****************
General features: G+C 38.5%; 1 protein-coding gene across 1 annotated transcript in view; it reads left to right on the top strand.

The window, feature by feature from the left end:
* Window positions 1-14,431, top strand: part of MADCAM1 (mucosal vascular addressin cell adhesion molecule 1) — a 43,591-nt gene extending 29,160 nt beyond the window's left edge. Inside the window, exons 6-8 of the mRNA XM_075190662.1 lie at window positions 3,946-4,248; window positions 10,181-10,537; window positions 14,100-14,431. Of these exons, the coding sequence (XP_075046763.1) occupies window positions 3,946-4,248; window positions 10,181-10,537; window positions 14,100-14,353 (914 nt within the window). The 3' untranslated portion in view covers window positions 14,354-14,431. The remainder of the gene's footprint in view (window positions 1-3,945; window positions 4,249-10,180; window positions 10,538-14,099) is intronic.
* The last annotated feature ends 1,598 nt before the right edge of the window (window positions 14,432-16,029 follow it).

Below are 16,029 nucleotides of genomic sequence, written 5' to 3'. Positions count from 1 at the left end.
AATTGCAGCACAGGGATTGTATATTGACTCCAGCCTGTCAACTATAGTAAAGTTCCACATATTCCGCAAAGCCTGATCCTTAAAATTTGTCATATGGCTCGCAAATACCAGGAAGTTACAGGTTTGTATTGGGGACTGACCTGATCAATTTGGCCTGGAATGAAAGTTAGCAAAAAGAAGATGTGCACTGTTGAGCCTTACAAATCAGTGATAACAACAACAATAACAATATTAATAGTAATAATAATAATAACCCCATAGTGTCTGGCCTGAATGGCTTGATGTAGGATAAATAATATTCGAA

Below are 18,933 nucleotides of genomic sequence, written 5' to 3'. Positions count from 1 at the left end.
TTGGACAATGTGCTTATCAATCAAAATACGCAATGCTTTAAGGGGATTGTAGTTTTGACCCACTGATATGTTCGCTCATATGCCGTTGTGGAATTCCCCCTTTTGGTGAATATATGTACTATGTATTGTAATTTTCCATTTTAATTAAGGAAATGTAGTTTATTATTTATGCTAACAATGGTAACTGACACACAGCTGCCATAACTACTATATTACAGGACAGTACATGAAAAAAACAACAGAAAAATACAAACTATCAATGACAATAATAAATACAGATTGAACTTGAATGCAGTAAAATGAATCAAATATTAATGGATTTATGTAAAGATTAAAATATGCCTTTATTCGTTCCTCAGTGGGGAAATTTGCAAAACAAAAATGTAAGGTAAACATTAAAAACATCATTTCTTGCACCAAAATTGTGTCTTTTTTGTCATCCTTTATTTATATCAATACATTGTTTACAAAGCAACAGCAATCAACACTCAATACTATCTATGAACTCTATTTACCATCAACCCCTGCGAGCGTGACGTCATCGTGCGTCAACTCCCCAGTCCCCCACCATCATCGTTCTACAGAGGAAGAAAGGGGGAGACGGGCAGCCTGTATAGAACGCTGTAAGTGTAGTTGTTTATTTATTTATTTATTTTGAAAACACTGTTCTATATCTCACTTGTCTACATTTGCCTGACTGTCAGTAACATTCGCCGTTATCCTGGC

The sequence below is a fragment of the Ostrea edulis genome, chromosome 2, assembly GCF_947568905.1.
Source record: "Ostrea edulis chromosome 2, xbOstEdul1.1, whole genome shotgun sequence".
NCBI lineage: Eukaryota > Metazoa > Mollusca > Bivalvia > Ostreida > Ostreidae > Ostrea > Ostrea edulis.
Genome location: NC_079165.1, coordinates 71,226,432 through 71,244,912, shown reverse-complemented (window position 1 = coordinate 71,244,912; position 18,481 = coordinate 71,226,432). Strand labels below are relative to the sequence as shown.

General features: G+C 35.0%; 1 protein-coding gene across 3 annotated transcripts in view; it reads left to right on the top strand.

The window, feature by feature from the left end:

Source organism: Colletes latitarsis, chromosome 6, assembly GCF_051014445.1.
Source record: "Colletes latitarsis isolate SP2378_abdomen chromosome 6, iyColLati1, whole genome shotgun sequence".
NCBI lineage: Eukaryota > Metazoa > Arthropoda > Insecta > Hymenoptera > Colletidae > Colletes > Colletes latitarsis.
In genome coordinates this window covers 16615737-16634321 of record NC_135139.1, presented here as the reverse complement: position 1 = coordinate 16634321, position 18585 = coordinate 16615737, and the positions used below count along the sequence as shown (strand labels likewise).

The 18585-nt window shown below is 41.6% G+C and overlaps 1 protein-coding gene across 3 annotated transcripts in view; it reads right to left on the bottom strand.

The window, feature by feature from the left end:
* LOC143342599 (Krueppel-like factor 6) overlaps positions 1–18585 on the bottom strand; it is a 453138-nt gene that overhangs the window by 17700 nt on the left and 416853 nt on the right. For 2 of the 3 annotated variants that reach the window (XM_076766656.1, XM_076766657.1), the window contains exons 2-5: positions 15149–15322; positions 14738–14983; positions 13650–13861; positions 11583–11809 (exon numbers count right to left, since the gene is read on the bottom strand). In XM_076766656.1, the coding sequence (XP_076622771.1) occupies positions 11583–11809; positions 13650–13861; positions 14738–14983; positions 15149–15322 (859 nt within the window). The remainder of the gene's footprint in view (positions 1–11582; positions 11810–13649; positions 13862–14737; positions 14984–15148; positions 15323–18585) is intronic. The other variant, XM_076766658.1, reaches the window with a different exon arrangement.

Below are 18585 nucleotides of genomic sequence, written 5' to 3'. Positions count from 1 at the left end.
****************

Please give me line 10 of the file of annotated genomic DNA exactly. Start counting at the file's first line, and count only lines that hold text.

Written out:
Source record: "Ostrea edulis chromosome 2, xbOstEdul1.1, whole genome shotgun sequence".